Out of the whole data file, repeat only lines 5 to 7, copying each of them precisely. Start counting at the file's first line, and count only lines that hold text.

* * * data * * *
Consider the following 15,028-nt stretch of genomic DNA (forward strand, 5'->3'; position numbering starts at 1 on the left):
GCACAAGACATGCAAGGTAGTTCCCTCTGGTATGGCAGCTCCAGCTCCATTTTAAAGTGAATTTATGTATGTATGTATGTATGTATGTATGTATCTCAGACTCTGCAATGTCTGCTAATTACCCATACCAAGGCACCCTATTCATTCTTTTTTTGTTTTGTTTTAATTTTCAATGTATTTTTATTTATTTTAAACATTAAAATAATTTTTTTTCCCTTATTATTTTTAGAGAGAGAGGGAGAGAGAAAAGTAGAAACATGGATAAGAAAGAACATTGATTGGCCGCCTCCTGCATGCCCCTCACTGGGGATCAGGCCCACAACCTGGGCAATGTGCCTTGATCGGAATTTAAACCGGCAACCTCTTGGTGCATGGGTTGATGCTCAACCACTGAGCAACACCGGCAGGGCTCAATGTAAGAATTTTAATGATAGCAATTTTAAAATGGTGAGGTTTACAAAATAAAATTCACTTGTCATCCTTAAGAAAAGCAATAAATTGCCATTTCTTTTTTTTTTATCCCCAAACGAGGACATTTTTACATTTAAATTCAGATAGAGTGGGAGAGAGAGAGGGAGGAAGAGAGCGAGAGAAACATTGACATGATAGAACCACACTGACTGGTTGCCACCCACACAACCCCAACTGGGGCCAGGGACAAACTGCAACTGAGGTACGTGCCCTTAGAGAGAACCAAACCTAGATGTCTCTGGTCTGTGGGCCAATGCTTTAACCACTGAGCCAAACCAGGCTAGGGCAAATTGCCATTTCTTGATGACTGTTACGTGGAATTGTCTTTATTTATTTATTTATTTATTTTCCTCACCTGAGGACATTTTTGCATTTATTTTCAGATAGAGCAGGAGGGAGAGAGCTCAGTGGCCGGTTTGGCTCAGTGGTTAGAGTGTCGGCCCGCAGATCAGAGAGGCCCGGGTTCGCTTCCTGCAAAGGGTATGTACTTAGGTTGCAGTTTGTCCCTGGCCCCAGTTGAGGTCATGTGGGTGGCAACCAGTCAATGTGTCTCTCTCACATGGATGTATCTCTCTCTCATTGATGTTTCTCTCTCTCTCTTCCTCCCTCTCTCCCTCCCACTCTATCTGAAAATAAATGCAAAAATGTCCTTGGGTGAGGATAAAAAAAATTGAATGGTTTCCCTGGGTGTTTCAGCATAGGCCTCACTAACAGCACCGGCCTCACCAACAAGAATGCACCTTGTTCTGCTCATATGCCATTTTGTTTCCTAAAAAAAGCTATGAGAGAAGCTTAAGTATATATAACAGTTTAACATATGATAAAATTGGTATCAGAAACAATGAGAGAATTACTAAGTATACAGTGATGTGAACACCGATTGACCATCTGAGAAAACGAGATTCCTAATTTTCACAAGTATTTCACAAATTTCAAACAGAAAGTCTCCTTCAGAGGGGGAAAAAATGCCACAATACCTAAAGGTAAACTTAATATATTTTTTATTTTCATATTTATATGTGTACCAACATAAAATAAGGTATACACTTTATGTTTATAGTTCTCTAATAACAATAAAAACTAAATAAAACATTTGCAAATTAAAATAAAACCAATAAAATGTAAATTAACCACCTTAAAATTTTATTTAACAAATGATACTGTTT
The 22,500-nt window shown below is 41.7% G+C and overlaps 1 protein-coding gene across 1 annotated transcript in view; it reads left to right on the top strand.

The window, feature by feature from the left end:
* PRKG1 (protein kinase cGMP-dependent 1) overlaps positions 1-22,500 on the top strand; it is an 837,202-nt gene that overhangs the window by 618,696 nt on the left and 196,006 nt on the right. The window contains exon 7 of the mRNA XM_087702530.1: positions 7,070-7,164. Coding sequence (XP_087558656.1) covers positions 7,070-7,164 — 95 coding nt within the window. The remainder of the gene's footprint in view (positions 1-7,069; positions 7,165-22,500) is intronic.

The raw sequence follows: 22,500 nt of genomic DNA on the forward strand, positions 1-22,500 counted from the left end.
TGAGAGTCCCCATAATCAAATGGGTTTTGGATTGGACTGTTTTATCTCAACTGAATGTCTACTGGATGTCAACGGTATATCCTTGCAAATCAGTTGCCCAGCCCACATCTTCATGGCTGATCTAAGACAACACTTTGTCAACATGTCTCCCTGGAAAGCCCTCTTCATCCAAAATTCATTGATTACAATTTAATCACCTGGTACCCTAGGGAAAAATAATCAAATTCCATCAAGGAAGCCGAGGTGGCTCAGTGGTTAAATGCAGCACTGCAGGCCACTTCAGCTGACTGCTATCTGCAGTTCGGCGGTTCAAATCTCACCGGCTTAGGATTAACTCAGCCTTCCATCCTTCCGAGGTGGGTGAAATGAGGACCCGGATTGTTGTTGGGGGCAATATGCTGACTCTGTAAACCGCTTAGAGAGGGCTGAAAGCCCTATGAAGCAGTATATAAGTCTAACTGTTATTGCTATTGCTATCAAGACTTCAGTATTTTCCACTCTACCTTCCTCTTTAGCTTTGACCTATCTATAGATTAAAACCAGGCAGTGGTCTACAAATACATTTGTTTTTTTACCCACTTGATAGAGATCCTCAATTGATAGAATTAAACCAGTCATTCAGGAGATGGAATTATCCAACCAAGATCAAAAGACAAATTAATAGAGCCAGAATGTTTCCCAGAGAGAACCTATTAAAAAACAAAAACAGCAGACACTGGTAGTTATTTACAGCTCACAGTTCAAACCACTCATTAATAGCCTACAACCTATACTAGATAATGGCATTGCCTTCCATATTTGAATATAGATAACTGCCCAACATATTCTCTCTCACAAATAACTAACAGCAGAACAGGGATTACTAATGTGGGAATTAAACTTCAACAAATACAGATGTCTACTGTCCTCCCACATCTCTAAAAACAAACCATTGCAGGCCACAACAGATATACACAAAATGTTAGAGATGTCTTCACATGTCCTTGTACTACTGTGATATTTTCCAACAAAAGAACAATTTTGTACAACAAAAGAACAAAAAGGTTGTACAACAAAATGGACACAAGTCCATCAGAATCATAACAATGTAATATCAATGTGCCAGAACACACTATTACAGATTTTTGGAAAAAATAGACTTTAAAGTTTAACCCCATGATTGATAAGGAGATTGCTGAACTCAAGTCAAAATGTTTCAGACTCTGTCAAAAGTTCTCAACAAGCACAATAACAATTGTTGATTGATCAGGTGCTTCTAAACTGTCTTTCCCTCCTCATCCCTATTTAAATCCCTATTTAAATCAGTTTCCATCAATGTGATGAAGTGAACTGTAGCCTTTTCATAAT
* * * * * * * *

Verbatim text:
* PRKG1 (protein kinase cGMP-dependent 1) overlaps positions 1-22,500 on the top strand; it is an 837,202-nt gene that overhangs the window by 618,696 nt on the left and 196,006 nt on the right. The window contains exon 7 of the mRNA XM_087702530.1: positions 7,070-7,164. Coding sequence (XP_087558656.1) covers positions 7,070-7,164 — 95 coding nt within the window. The remainder of the gene's footprint in view (positions 1-7,069; positions 7,165-22,500) is intronic.

The raw sequence follows: 22,500 nt of genomic DNA on the forward strand, positions 1-22,500 counted from the left end.
TGAGAGTCCCCATAATCAAATGGGTTTTGGATTGGACTGTTTTATCTCAACTGAATGTCTACTGGATGTCAACGGTATATCCTTGCAAATCAGTTGCCCAGCCCACATCTTCATGGCTGATCTAAGACAACACTTTGTCAACATGTCTCCCTGGAAAGCCCTCTTCATCCAAAATTCATTGATTACAATTTAATCACCTGGTACCCTAGGGAAAAATAATCAAATTCCATCAAGGAAGCCGAGGTGGCTCAGTGGTTAAATGCAGCACTGCAGGCCACTTCAGCTGACTGCTATCTGCAGTTCGGCGGTTCAAATCTCACCGGCTTAGGATTAACTCAGCCTTCCATCCTTCCGAGGTGGGTGAAATGAGGACCCGGATTGTTGTTGGGGGCAATATGCTGACTCTGTAAACCGCTTAGAGAGGGCTGAAAGCCCTATGAAGCAGTATATAAGTCTAACTGTTATTGCTATTGCTATCAAGACTTCAGTATTTTCCACTCTACCTTCCTCTTTAGCTTTGACCTATCTATAGATTAAAACCAGGCAGTGGTCTACAAATACATTTGTTTTTTTACCCACTTGATAGAGATCCTCAATTGATAGAATTAAACCAGTCATTCAGGAGATGGAATTATCCAACCAAGATCAAAAGACAAATTAATAGAGCCAGAATGTTTCCCAGAGAGAACCTATTAAAAAACAAAAACAGCAGACACTGGTAGTTATTTACAGCTCACAGTTCAAACCACTCATTAATAGCCTACAACCTATACTAGATAATGGCATTGCCTTCCATATTTGAATATAGATAACTGCCCAACATATTCTCTCTCACAAATAACTAACAGCAGAACAGGGATTACTAATGTGGGAATTAAACTTCAACAAATACAGATGTCTACTGTCCTCCCACATCTCTAAAAACAAACCATTGCAGGCCACAACAGATATACACAAAATGTTAGAGATGTCTTCACATGTCCTTGTACTACTGTGATATTTTCCAACAAAAGAACAATTTTGTACAACAAAAGAACAAAAAGGTTGTACAACAAAATGGACACAAGTCCATCAGAATCATAACAATGTAATATCAATGTGCCAGAACACACTATTACAGATTTTTGGAAAAAATAGACTTTAAAGTTTAACCCCATGATTGATAAGGAGATTGCTGAACTCAAGTCAAAATGTTTCAGACTCTGTCAAAAGTTCTCAACAAGCACAATAACAATTGTTGATTGATCAGGTGCTTCTAAACTGTCTTTCCCTCCTCATCCCTATTTAAATCCCTATTTAAATCAGTTTCCATCAATGTGATGAAGTGAACTGTAGCCTTTTCATAAT